This article will provide a general overview of the different ways to organize a dealing room operation for over the counter (OTC) derivatives and the ways in which the dealing room interacts with clients, counterparties and other interested actors in the global capital markets.

Over the Counter Derivatives Markets

Over the counter derivative markets are characterized by an infinite variety of maturities, contract specifications and exotic modifications while listed derivative markets deal only in plain vanilla options with rigidly defined contract specifications and a limited number of maturities. Understanding the OTC derivative markets implies an ability to quickly fathom the nuances of the listed markets. The reverse is not necessarily true.

Organization of Over the Counter Derivatives

Commercial banks and investment banks make up the foundation of the OTC derivatives market. Their derivatives desks make markets to customers, develop new products, trade with one another in order to lay off risks, and form the apparatus for much of the industry’s self-regulation. There are, of course, external regulators but the derivatives markets are so complex and their evolution is so lightning-quick that regulators often have a difficult time keeping pace.

These institutions engage in operations in up to five main asset classes:

  • Foreign Exchange
  • Interest Rates
  • Equities
  • Commodities
  • Credit

The last asset class is the most interesting one. Historically, commercial and corporate banking has been the practice of assessing the creditworthiness of other entities to whom the institution lends money in one form or another. Credit derivatives enable the institution to lay off that exposure to the risk of default or downgrade in a client’s credit rating on other parties.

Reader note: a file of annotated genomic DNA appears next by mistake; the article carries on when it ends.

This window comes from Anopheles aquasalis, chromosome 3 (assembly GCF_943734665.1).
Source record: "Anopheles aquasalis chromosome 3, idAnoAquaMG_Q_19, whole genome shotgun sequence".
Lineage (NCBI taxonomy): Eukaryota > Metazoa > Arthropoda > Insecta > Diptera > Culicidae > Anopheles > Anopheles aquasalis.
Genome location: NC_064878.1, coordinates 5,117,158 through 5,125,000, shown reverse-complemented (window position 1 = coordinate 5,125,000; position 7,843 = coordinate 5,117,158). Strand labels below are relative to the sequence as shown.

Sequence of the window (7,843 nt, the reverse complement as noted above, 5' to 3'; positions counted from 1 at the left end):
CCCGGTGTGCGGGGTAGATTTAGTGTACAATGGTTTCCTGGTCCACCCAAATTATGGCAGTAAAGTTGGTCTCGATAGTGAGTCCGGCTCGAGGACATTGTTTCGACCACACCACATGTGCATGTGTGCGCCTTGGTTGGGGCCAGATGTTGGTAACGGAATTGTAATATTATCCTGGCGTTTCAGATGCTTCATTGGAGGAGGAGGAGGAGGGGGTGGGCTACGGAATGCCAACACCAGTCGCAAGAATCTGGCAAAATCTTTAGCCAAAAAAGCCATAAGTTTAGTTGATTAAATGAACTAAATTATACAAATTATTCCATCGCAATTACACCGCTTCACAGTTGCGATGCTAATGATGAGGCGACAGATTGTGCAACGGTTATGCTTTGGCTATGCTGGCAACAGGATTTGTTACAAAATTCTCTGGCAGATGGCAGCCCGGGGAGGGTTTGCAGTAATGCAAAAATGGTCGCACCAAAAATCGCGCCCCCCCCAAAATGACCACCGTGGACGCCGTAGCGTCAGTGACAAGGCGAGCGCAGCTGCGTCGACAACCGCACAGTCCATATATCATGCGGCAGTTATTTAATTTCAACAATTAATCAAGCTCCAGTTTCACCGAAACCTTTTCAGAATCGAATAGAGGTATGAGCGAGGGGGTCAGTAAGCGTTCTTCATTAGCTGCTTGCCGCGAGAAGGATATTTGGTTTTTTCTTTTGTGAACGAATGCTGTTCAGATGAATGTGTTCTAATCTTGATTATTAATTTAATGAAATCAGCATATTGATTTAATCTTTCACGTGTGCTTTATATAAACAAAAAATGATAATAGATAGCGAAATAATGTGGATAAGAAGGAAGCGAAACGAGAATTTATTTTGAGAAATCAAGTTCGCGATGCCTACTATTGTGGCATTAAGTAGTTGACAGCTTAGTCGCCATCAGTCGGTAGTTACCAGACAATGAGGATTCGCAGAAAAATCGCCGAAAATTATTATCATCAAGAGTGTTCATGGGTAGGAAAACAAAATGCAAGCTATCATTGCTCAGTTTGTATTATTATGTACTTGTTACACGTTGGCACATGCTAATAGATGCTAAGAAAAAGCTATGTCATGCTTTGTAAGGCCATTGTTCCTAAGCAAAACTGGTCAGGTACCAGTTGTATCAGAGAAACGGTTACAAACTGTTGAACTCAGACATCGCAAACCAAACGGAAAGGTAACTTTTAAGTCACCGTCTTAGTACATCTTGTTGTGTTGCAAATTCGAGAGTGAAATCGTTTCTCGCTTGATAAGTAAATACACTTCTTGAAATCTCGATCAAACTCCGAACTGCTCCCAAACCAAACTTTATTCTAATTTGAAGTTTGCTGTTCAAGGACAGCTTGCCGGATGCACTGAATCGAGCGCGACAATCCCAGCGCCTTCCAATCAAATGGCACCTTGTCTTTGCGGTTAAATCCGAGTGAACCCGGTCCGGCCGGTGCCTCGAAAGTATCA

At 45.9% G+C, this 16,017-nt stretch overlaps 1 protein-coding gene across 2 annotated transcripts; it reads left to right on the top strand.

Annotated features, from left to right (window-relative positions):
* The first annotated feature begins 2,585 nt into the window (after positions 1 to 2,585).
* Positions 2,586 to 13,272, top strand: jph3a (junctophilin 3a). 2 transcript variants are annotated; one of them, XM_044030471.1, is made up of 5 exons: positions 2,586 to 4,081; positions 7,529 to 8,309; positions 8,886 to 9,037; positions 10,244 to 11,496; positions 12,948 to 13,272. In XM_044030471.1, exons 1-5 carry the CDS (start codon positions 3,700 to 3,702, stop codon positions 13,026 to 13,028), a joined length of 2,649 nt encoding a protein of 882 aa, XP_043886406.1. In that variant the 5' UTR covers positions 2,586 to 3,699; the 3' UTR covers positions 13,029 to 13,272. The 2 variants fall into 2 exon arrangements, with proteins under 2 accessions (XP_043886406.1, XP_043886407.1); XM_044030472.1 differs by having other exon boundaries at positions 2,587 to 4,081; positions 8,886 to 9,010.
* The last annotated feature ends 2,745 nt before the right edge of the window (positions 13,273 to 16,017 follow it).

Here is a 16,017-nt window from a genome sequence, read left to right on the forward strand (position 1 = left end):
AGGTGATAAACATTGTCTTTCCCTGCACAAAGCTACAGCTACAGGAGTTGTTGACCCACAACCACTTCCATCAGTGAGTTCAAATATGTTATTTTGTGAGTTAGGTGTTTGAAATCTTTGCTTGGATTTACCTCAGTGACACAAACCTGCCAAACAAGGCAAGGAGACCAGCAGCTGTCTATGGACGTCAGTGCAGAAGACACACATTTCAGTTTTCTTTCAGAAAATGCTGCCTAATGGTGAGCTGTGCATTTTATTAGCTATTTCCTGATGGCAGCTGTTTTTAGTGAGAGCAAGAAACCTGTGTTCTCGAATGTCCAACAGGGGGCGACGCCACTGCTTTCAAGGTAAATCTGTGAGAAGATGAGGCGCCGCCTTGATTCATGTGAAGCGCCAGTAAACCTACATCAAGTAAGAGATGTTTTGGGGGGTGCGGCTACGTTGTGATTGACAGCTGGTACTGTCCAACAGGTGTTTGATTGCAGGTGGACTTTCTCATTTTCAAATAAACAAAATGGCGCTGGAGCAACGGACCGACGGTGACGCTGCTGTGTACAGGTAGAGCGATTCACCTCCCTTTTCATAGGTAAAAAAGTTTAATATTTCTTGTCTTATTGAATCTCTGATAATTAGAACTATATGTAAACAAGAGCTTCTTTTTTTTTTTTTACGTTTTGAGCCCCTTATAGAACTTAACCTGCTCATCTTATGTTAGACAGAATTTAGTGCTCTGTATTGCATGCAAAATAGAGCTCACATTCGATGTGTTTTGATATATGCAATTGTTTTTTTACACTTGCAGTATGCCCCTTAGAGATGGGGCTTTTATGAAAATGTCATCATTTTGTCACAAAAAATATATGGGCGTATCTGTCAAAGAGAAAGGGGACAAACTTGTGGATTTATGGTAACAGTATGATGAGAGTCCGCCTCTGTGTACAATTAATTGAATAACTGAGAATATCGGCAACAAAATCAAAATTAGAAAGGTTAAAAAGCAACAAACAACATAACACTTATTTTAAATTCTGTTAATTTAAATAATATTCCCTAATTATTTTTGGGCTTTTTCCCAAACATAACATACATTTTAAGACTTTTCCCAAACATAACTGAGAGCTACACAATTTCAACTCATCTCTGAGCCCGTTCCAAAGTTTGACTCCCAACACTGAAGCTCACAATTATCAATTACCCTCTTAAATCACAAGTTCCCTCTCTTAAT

Organization of a bank’s dealing room operations can proceed along two lines: by asset class or by functional product delineation.

Organization by Asset Class

In this case, the bank sections its over the counter derivatives dealing room into five separate, vertically-integrated groups, determined by asset class. For the sake of argument, let’s consider the case of the foreign exchange group.

In the vertically-integrated foreign exchange group, the cash trader (i.e. the spot trader) will sit next to the derivatives traders. This improves the flow of information among dealers specializing in the same underlying market. The spot trader has an incentive to treat the options trader well, in order to get as much information about the indirect implications of options market flows for the spot market.

Organizing along asset class lines also means that marketing is integrated for cash and derivatives products as far as the customer is concerned.

There are two problems with this approach to organization:

First, difficulties arise when customers expect horizontally-integrated products. For example, the manager of a domestic money market fund might want to take advantage of his view on the Canadian dollar exchange rate against the US dollar. Technically, he cannot take explicit foreign exchange positions. However, he can buy a structured note that guarantees his principal while simultaneously allowing him to take advantage of his view if it is correct.

Second, dealing rooms organized by asset class need to consider certain management issues that can potentially come into play. Because of their highly technical and specialized nature, derivative products themselves might be considered a separate type of asset. If the bank chooses its asset class line managers from the ranks of the cash trader or generalist salesperson, it is unfair to the manager and it is an impediment to business.

As difficult as this tenet is to accept for many people, having non-derivatives specialists in charge of derivatives operations of any sort is like asking a bus driver to fly a commercial aircraft. The derivatives desks organized by asset class typically take much less risk, win fewer deals, manage their risk as effectively, or make as much money as derivatives desks led by well-trained, experienced leaders.